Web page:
Public Health Buckeyes: Lamuel Bean

PhD student, Gates Scholar strives for excellence in education, research

Lamuel Bean

Lamuel Bean, a first-year doctoral student in epidemiology, is a recent graduate of the college’s Master of Public Health program and recipient of the prestigious Gates Millennium Scholarship. Bean is passionate about using epidemiological approaches to reduce the burden of heart disease and its disproportionate effect on Black Americans.

Why did you decide to pursue a PhD in epidemiology? 

I intend to take my education as far as I possibly can, as I intend to do with every other facet of my life. Through developing myself to my highest potential, I am building a stronger foundation to uplift others and make an impact on the world.

I’m also highly interested in cardiovascular epidemiology. Cardiovascular disease (CVD) is not only the leading cause of death worldwide, but it’s also the leading cause of death within the Black American community, which has higher incidence of death from CVD compared to all other racial subgroups. Three of my four grandparents died at relatively young ages of heart disease, and the fourth suffered from various heart problems but ultimately died of lung cancer before heart disease could take him. These facts are what initiated my interest in pursuing research in chronic disease.  

What’s the importance of your research to public health?

My master’s thesis focused on studying a metabolite common in red meats called Trimethylamine N-oxide (TMAO) and its relationship with increased risk of CVD. In this study, we found a potential new biomarker to assess TMAO serum levels. Hopefully these findings can contribute to better understanding cardiovascular disease risks.

One day — with my advanced skills, education and expertise — I hope to contribute heavily to resolving this chronic disease pandemic.

How has the Gates Millennium Scholarship helped you achieve your goals?

This scholarship and fellowship has blessed me with the opportunity to attend any graduate school within the U.S. for public health covering the full cost of attendance. I was one of the 2% selected among 52,000 applicants throughout the country who qualified to apply.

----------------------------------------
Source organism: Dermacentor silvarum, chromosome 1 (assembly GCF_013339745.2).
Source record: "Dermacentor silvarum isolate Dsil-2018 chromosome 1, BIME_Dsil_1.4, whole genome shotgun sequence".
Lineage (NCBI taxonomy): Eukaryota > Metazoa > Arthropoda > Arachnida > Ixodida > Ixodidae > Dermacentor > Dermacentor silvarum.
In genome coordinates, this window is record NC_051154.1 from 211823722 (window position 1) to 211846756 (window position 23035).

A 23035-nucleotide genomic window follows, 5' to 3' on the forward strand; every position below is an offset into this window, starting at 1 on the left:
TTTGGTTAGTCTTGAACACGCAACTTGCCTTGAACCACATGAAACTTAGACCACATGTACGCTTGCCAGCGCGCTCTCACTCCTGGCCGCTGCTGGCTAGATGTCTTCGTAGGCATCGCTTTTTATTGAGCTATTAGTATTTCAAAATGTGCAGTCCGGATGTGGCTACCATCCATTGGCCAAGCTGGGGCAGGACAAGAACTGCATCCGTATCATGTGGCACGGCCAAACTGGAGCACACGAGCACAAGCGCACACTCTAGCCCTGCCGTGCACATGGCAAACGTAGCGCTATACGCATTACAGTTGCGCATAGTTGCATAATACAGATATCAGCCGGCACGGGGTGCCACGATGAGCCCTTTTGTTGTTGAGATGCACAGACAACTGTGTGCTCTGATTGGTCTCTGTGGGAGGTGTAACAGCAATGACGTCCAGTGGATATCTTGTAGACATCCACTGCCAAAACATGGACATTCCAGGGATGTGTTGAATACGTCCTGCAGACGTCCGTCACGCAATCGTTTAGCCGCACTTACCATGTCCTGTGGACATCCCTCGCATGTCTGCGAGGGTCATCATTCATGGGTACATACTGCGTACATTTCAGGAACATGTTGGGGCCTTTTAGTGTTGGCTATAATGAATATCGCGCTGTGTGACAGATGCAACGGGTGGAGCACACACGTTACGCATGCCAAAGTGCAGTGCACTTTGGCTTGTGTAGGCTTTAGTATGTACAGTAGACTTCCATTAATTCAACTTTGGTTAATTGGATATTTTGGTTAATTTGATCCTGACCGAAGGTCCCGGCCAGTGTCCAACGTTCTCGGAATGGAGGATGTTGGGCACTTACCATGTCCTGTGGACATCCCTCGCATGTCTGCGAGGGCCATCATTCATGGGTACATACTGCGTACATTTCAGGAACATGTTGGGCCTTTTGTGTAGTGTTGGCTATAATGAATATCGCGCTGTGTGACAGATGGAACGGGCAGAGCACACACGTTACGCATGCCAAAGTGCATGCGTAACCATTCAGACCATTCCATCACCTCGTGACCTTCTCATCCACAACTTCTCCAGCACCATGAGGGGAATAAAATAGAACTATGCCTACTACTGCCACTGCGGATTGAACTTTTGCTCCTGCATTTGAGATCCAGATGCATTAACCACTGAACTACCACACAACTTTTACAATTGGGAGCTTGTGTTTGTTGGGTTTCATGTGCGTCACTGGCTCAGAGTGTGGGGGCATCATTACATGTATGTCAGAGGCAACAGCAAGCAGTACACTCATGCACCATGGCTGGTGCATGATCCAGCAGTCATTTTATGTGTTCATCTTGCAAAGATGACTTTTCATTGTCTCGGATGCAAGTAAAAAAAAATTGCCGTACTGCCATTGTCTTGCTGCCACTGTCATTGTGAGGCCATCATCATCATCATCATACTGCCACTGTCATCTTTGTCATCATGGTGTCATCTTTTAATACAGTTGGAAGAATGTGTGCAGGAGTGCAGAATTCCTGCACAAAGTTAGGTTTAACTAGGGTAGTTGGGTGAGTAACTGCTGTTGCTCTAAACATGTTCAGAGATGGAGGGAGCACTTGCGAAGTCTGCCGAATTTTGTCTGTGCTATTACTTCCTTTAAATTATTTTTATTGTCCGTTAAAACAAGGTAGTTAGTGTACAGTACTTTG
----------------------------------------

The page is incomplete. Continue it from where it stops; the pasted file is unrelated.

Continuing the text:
Receiving this scholarship is one of my most prideful accomplishments and was another big factor in my decision to continue pursuing higher education and a PhD. It contributed to my inspiration to go to pursue public health epidemiology as a career. The motto for the Gates Millennium Scholarship is “Creating future leaders of America.” I wish to live up to what it means to be a Gates Scholar by fulfilling my greatest potential and becoming an impactful leader and influencer through my career in public health, my story and all the skills I’ve worked so hard to craft and develop throughout my life.

What’s something you wish more people knew about epidemiology or public health?

Many of the contributions to prevent epidemics, pandemics and health disparities are done in the background, not the front lines. As public health professionals, if we are doing a good job, most people will never know about it. The nature of the job is to predict and prevent, which means if we are successful, it will never become a significant enough problem for people to be aware of in the first place.

What advice would you give incoming students? 

Be humble, be patient, be prudent and be consistent. There is a big learning curve for graduate school compared to undergraduate, specifically in how you are thinking versus what you are thinking. Therefore, be humble and patient with the process to ensure you are well prepared and don’t underestimate the challenges that will come. Be proactive in thinking about what your next steps will be and how you will accomplish them and continually reassess your plan accordingly. Finally, be consistent in making small progress toward your goals or interests every day.

How do you see your education shaping your future? 

My public health education has given me a totally new perspective. Public health emphasizes seeing the bigger picture and planning ahead rather than just focusing on the things right in front of you. This paradigm is a perfect example of how to plan for anything you may want to achieve in life.


About The Ohio State University College of Public Health

The Ohio State University College of Public Health is a leader in educating students, creating new knowledge through research, and improving the livelihoods and well-being of people in Ohio and beyond. The College's divisions include biostatistics, environmental health sciences, epidemiology, health behavior and health promotion, and health services management and policy. It is ranked 29th among all colleges and programs of public health in the nation, and first in Ohio, by U.S. News and World Report. Its specialty programs are also considered among the best in the country. The MHA program is ranked 8th, the biostatistics specialty is ranked 22nd, the epidemiology specialty is ranked 25th and the health policy and management specialty is ranked 17th.